“In fact” meaning “indeed”; “cool” is misused here and rendered meaningless. Why 20 years only? Surely jazz has always been cool to use it in its correct sense? [Ergo in the 1920s, “cool” was already known as a term of approval and even reverence. Check the song ‘Cool Kind Daddy Blues’ for instance.] Oh, the worst clanger here: most jazz musicians run a mile from drum machines or use them very advisedly.  
In the UK, ears have taken longer to prick up beyond all but the most committed circles. Now, though, a jazzy storm is blowing through Britain. Some say it started in 2003 on London’s Portobello Road, at Mau Mau Bar. A weekly night called Jazz Re:freshed began offering a space apart from the stalwarts of the London jazz scene — the likes of Ronnie Scott’s and the 606 Club in Chelsea. Here, players were free to experiment and perform as they wished.
I think this is wishful thinking and just a way to introduce the interviewed speaker.
Around the same time, digital recording and publishing technology meant that musicians could capture and share material. Since winning an Arts Council grant in 2014, Jazz Re:freshed has turned into a label which promotes this body of work all over the world.
So exaggerated.
‘Jazz is having its time in the sun,’ says Justin McKenzie, the label’s artistic director. He attributes this in part to the fact that jazz has learned from rock and pop, where artists seek to brand themselves: ‘It’s not enough just to put music out. You need to be the music, you need to represent the music.’
Point of view only and fair enough. But do artists seek to brand themselves as described, really, truly?
The eclectic range of styles that Jazz Re:freshed set out to champion now defines the UK jazz scene. Seed Ensemble, which has strong Afrobeat underpinnings, was nominated for a Mercury Prize last month, and many more groups featuring influences ranging from Indian folk to ‘dark dub’ are playing at summer festivals.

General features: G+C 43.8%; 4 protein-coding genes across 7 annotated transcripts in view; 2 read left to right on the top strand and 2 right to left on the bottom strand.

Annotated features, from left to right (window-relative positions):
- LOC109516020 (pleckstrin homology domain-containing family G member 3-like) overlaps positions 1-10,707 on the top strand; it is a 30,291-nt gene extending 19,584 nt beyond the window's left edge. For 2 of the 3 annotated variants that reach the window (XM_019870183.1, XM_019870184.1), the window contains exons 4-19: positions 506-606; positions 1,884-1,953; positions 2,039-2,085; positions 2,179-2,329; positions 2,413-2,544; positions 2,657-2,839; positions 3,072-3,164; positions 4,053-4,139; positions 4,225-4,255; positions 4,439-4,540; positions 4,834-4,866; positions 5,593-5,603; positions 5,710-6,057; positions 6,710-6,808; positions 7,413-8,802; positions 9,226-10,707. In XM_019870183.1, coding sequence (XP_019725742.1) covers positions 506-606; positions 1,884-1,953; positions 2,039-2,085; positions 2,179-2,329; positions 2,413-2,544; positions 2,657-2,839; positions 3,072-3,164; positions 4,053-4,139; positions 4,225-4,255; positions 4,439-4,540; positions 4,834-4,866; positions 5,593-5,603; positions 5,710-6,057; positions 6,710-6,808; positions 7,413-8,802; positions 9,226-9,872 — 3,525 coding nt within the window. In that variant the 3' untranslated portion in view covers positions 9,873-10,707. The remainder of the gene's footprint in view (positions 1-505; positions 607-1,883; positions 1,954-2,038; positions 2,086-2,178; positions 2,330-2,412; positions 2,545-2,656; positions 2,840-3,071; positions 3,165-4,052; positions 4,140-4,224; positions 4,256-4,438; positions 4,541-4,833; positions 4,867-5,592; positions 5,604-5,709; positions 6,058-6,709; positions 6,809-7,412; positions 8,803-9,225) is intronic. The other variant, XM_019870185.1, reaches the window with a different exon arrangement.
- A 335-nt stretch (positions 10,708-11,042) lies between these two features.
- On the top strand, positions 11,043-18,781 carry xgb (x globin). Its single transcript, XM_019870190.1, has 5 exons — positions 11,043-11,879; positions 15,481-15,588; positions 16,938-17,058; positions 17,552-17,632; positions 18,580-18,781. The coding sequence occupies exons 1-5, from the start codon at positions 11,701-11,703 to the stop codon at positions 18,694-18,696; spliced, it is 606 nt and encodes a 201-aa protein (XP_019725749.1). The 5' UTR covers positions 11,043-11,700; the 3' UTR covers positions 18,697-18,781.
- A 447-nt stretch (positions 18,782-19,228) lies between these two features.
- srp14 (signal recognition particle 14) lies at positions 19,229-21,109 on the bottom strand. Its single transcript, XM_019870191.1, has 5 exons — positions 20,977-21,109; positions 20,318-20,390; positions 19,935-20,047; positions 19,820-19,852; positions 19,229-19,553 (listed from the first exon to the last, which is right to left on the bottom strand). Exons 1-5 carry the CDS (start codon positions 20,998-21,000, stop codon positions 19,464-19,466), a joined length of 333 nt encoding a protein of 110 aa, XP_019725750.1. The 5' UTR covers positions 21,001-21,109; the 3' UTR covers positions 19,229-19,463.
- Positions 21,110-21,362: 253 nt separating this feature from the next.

There are several UK jazz-indie labels out there who have received Mercury nominations over the years (eg Dune, Basho, Babel). Fact. Jazz styles have been happily hybrid and inclusive of many other musics reaching back to the 1960s at least.   
 
Renowned DJ and impresario Gilles Peterson has given a push to the trend. He features many of the UK’s up-and-coming acts on his BBC 6 Music show on Saturday afternoons, has given the stage to them at his annual summer festival in the south of France, and even offers mentoring services.
Peterson has rightly given jazz a push. Not everyone however subscribes to his DJ-centric vision. 
But ‘it would be unfair to give people with a platform all the credit’, McKenzie says. For many years before the current cool, organisations such as Tomorrow’s Warriors, a jazz education outfit, provided the real bedrock of the UK jazz resurgence.
Big claim. Only partly true.
Now, it’s not just London that is enjoying this blast of new music. Bristol, Leeds, Brighton and Manchester are all developing distinctive scenes; and a similar new wave is sweeping Scotland. In Glasgow, where the Royal Conservatoire of Scotland has been offering formal education in jazz for only a decade, a committed — if small — set of young musicians is blending elements of traditional music with selected tenets of jazz. The result is virtuosos such as Fergus McCreadie who, at 22, sold hundreds of seats at the Edinburgh Jazz and Blues Festival this year. Reports of jazz’s death, it seems, have been greatly exaggerated.
It would be interesting to know about “the distinctive scenes” mentioned. Seems vague. SG.

Article appeared in The Spectator, link.